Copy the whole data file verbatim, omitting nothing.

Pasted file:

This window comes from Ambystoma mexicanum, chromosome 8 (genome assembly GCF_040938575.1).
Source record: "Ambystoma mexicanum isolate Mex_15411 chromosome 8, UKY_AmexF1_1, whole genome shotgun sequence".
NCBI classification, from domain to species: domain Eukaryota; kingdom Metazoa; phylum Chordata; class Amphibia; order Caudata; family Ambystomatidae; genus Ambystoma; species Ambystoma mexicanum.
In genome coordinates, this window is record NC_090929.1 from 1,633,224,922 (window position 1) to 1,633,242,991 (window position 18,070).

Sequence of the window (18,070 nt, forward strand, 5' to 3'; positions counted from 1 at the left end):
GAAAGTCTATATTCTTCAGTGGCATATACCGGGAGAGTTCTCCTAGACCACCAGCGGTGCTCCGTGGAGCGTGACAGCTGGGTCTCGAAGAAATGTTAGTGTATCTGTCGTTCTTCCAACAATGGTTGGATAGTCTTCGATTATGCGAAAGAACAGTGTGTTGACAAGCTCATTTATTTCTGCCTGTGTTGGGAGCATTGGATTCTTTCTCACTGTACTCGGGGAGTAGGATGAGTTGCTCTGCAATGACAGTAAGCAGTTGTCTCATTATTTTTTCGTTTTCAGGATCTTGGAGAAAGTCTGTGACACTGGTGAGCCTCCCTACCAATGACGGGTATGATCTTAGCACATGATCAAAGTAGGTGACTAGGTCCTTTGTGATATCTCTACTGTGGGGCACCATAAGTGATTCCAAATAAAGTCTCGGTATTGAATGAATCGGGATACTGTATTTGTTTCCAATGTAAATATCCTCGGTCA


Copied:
This window comes from Ambystoma mexicanum, chromosome 8 (genome assembly GCF_040938575.1).
Source record: "Ambystoma mexicanum isolate Mex_15411 chromosome 8, UKY_AmexF1_1, whole genome shotgun sequence".
NCBI classification, from domain to species: domain Eukaryota; kingdom Metazoa; phylum Chordata; class Amphibia; order Caudata; family Ambystomatidae; genus Ambystoma; species Ambystoma mexicanum.
In genome coordinates, this window is record NC_090929.1 from 1,633,224,922 (window position 1) to 1,633,242,991 (window position 18,070).

Sequence of the window (18,070 nt, forward strand, 5' to 3'; positions counted from 1 at the left end):
GAAAGTCTATATTCTTCAGTGGCATATACCGGGAGAGTTCTCCTAGACCACCAGCGGTGCTCCGTGGAGCGTGACAGCTGGGTCTCGAAGAAATGTTAGTGTATCTGTCGTTCTTCCAACAATGGTTGGATAGTCTTCGATTATGCGAAAGAACAGTGTGTTGACAAGCTCATTTATTTCTGCCTGTGTTGGGAGCATTGGATTCTTTCTCACTGTACTCGGGGAGTAGGATGAGTTGCTCTGCAATGACAGTAAGCAGTTGTCTCATTATTTTTTCGTTTTCAGGATCTTGGAGAAAGTCTGTGACACTGGTGAGCCTCCCTACCAATGACGGGTATGATCTTAGCACATGATCAAAGTAGGTGACTAGGTCCTTTGTGATATCTCTACTGTGGGGCACCATAAGTGATTCCAAATAAAGTCTCGGTATTGAATGAATCGGGATACTGTATTTGTTTCCAATGTAAATATCCTCGGTCA